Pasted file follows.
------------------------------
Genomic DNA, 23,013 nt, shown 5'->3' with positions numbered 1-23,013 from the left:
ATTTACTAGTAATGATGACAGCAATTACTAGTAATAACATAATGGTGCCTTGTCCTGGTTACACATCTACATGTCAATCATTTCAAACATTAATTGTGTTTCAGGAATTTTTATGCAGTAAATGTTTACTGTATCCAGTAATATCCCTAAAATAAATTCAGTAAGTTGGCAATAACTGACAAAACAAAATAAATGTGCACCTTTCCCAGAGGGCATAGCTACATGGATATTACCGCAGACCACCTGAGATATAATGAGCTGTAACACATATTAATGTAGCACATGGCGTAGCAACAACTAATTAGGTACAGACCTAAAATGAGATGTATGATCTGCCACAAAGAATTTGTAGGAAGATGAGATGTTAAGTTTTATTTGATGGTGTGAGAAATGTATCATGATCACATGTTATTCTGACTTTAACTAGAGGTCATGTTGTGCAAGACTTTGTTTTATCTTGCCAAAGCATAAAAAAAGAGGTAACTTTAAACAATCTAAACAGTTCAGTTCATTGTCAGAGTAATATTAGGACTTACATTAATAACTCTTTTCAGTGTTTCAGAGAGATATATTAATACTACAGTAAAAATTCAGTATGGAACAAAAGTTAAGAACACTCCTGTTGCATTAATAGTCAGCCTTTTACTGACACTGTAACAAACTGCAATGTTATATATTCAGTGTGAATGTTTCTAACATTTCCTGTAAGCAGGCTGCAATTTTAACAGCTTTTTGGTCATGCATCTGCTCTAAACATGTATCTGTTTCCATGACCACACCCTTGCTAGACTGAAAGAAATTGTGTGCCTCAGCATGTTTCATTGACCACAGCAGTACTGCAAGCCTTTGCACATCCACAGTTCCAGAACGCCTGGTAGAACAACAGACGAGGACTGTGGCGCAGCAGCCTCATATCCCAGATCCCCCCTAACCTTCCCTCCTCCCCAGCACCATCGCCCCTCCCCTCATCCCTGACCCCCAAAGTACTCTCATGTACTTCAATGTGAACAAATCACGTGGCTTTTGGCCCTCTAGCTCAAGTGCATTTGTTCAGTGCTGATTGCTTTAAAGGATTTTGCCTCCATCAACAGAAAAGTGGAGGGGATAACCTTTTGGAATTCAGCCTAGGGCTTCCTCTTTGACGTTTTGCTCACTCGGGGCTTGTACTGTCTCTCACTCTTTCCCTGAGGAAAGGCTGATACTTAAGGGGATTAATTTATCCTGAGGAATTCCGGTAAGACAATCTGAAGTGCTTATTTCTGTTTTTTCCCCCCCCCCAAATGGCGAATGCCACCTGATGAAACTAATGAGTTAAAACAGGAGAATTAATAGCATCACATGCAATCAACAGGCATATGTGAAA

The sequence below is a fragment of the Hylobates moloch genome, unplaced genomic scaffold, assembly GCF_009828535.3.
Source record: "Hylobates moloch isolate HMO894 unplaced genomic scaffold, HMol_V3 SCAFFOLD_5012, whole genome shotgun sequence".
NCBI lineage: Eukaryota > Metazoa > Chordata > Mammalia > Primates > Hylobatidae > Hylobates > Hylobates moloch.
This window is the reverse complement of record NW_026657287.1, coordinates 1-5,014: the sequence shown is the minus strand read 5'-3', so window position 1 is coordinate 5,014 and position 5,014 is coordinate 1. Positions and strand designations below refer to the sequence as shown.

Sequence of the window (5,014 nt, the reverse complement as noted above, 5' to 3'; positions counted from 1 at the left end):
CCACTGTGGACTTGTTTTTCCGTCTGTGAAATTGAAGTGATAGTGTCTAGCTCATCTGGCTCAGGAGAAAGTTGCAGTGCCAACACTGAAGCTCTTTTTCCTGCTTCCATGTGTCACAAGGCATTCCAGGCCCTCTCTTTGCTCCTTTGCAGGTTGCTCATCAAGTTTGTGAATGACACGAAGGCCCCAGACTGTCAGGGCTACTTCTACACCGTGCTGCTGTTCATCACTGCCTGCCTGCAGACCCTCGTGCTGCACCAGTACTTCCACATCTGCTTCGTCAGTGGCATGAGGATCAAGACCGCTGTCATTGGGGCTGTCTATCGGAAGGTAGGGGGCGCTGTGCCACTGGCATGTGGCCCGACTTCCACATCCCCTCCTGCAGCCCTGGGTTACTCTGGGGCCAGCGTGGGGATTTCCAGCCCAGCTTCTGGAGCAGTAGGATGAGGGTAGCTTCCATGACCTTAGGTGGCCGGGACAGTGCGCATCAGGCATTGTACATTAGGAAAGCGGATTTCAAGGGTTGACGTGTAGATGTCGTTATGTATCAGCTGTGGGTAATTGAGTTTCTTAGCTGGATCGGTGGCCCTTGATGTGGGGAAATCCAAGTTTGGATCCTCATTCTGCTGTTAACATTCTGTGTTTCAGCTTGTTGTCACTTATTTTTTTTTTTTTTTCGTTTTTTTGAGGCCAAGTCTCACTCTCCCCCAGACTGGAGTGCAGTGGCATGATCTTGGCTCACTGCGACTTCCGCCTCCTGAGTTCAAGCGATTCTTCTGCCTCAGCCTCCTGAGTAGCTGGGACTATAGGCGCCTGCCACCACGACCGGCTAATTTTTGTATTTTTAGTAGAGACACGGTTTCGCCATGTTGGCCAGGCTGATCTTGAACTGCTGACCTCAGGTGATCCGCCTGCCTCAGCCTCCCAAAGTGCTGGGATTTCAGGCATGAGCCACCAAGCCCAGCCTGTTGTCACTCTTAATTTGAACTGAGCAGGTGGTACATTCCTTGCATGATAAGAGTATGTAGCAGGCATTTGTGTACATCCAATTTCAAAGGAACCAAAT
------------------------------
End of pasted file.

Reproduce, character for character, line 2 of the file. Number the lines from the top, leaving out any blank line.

ATTTACTAGTAATGATGACAGCAATTACTAGTAATAACATAATGGTGCCTTGTCCTGGTTACACATCTACATGTCAATCATTTCAAACATTAATTGTGTTTCAGGAATTTTTATGCAGTAAATGTTTACTGTATCCAGTAATATCCCTAAAATAAATTCAGTAAGTTGGCAATAACTGACAAAACAAAATAAATGTGCACCTTTCCCAGAGGGCATAGCTACATGGATATTACCGCAGACCACCTGAGATATAATGAGCTGTAACACATATTAATGTAGCACATGGCGTAGCAACAACTAATTAGGTACAGACCTAAAATGAGATGTATGATCTGCCACAAAGAATTTGTAGGAAGATGAGATGTTAAGTTTTATTTGATGGTGTGAGAAATGTATCATGATCACATGTTATTCTGACTTTAACTAGAGGTCATGTTGTGCAAGACTTTGTTTTATCTTGCCAAAGCATAAAAAAAGAGGTAACTTTAAACAATCTAAACAGTTCAGTTCATTGTCAGAGTAATATTAGGACTTACATTAATAACTCTTTTCAGTGTTTCAGAGAGATATATTAATACTACAGTAAAAATTCAGTATGGAACAAAAGTTAAGAACACTCCTGTTGCATTAATAGTCAGCCTTTTACTGACACTGTAACAAACTGCAATGTTATATATTCAGTGTGAATGTTTCTAACATTTCCTGTAAGCAGGCTGCAATTTTAACAGCTTTTTGGTCATGCATCTGCTCTAAACATGTATCTGTTTCCATGACCACACCCTTGCTAGACTGAAAGAAATTGTGTGCCTCAGCATGTTTCATTGACCACAGCAGTACTGCAAGCCTTTGCACATCCACAGTTCCAGAACGCCTGGTAGAACAACAGACGAGGACTGTGGCGCAGCAGCCTCATATCCCAGATCCCCCCTAACCTTCCCTCCTCCCCAGCACCATCGCCCCTCCCCTCATCCCTGACCCCCAAAGTACTCTCATGTACTTCAATGTGAACAAATCACGTGGCTTTTGGCCCTCTAGCTCAAGTGCATTTGTTCAGTGCTGATTGCTTTAAAGGATTTTGCCTCCATCAACAGAAAAGTGGAGGGGATAACCTTTTGGAATTCAGCCTAGGGCTTCCTCTTTGACGTTTTGCTCACTCGGGGCTTGTACTGTCTCTCACTCTTTCCCTGAGGAAAGGCTGATACTTAAGGGGATTAATTTATCCTGAGGAATTCCGGTAAGACAATCTGAAGTGCTTATTTCTGTTTTTTCCCCCCCCCCAAATGGCGAATGCCACCTGATGAAACTAATGAGTTAAAACAGGAGAATTAATAGCATCACATGCAATCAACAGGCATATGTGAAA